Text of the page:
And before answering his country’s call to serve in Vietnam Dan had taken note of the advanced suspension geometry used by famous American Formula One racer and designer, Dan Gurney. Together with Roth alum, Ed Newton, Dan envisioned the C-Cab hot rod of the future.

Dan Woods Ice Truck C-Cab

After return from his tour of duty, Dan set about finishing the Ice Truck, a low-slung performance chassis street rod like had never been seen before. Which brings us up to the subject at hand, the Bob Reed Butcher Truck C-Cab.

Ford Model T Light Delivery Car Butcher Truck

Being the proprietor of a successful butcher shop in Downey, California as well as a street rod enthusiast, Bob Reed had Dan call upon a variety of talented builders for a truly unique vehicle that would not only draw attention to the business, but would also be practical enough to make deliveries if necessary, just as Henry Ford had envisioned for his Model T Light Delivery car.

Dan Woods Butcher Truck C-Cab Bob Reed

The 1909 Ford C-Cab body was fabricated by Roger Jongerius of J&J Chassis in Cerritos, California.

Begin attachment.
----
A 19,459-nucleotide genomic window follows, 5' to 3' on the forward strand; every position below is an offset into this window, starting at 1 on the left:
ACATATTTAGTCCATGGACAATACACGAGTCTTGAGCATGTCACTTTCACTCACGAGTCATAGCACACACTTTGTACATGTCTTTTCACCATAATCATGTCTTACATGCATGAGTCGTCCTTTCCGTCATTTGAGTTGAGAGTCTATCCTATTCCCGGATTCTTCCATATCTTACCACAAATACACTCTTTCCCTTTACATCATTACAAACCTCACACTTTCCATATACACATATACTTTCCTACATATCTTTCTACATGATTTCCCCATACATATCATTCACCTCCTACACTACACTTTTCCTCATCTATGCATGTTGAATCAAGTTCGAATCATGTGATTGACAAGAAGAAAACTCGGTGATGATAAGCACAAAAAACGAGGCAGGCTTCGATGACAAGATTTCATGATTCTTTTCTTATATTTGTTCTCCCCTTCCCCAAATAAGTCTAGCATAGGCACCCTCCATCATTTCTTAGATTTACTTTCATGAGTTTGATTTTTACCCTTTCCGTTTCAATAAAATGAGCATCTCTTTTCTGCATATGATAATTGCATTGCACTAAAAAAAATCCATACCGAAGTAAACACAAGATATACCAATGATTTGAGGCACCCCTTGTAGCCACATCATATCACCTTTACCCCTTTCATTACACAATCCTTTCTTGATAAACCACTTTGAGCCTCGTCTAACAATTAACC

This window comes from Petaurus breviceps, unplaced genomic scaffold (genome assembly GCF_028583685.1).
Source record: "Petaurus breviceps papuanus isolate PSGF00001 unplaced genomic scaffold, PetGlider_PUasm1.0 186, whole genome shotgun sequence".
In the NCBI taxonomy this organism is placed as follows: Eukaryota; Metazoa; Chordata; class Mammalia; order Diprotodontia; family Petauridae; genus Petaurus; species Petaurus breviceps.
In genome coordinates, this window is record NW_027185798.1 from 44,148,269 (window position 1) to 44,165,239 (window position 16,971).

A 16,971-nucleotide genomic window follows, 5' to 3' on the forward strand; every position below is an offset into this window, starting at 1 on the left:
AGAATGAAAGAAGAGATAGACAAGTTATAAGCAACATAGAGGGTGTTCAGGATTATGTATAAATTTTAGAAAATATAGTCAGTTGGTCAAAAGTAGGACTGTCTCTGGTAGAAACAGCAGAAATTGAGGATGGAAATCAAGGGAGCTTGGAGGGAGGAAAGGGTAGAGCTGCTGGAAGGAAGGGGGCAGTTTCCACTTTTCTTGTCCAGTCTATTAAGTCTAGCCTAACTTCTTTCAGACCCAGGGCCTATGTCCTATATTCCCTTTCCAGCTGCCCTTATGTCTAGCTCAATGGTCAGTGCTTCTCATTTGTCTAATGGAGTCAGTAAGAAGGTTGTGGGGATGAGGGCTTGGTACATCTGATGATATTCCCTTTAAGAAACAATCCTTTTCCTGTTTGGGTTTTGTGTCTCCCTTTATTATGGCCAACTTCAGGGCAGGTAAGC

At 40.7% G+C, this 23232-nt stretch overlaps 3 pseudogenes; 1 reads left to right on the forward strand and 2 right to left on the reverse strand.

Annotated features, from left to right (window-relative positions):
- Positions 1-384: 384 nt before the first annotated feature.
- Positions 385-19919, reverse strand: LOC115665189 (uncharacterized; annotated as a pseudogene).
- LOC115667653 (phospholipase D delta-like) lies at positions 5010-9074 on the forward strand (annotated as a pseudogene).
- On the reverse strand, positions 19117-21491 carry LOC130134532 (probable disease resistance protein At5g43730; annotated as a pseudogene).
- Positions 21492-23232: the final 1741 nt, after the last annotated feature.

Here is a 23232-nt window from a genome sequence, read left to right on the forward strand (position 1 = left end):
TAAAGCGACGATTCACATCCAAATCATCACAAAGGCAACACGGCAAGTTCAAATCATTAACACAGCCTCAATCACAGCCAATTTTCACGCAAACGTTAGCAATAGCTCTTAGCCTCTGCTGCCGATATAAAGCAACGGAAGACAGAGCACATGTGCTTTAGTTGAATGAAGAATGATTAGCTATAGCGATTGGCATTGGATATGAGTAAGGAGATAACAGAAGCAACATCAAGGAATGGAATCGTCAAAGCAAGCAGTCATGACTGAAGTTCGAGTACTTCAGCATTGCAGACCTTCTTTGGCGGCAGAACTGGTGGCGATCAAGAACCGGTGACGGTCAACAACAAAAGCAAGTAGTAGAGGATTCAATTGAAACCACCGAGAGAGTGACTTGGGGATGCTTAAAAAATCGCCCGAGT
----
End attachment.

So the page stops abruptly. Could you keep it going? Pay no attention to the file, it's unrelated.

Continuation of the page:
Dan Woods Butcher Truck C-Cab Bob Reed

Fowler Cabinet Works was called upon to do much of the extensive interior wood paneling.

Dan Woods Butcher Truck C-Cab Bob Reed

The red oak interior firewall, however, was fabricated by Bob Trout. The updated T-traditional diamond tuft upholstery is the work of Don’s Trim Shop.

Dan Woods Butcher Truck C-Cab Bob Reed

For dependable delivery power Dan chose an almost stock Ford 302 engine which was accented with Cobra valve covers and oil pan, mated to a Ford C-4 automatic transmission.

Dan Woods Butcher Truck C-Cab Bob Reed

A Jim Babb brass radiator was chosen to keep things cool and the engine was wrapped with a hood by T Hood Works, who also fabricated the fenders. To cover the 302 engine, the radiator and hood were both widened a subtle two inches.

Dan Woods Butcher Truck C-Cab Bob Reed

The beautiful brass era-correct headlights were from E&J Mfg. Co., and were one of the staples supplied to T builders by Dan through his Contemporary Carriage Works.

Contemporary Carriage Works ad Dan Woods

Now it’s time to get to the really good stuff: the suspension. I wish I had more suspension-only photos, but perhaps the best illustration to start is one that ran in the Street Rodder magazine May, 1973 feature on the Butcher Truck.

Dan Woods Butcher Truck C-Cab Bob Reed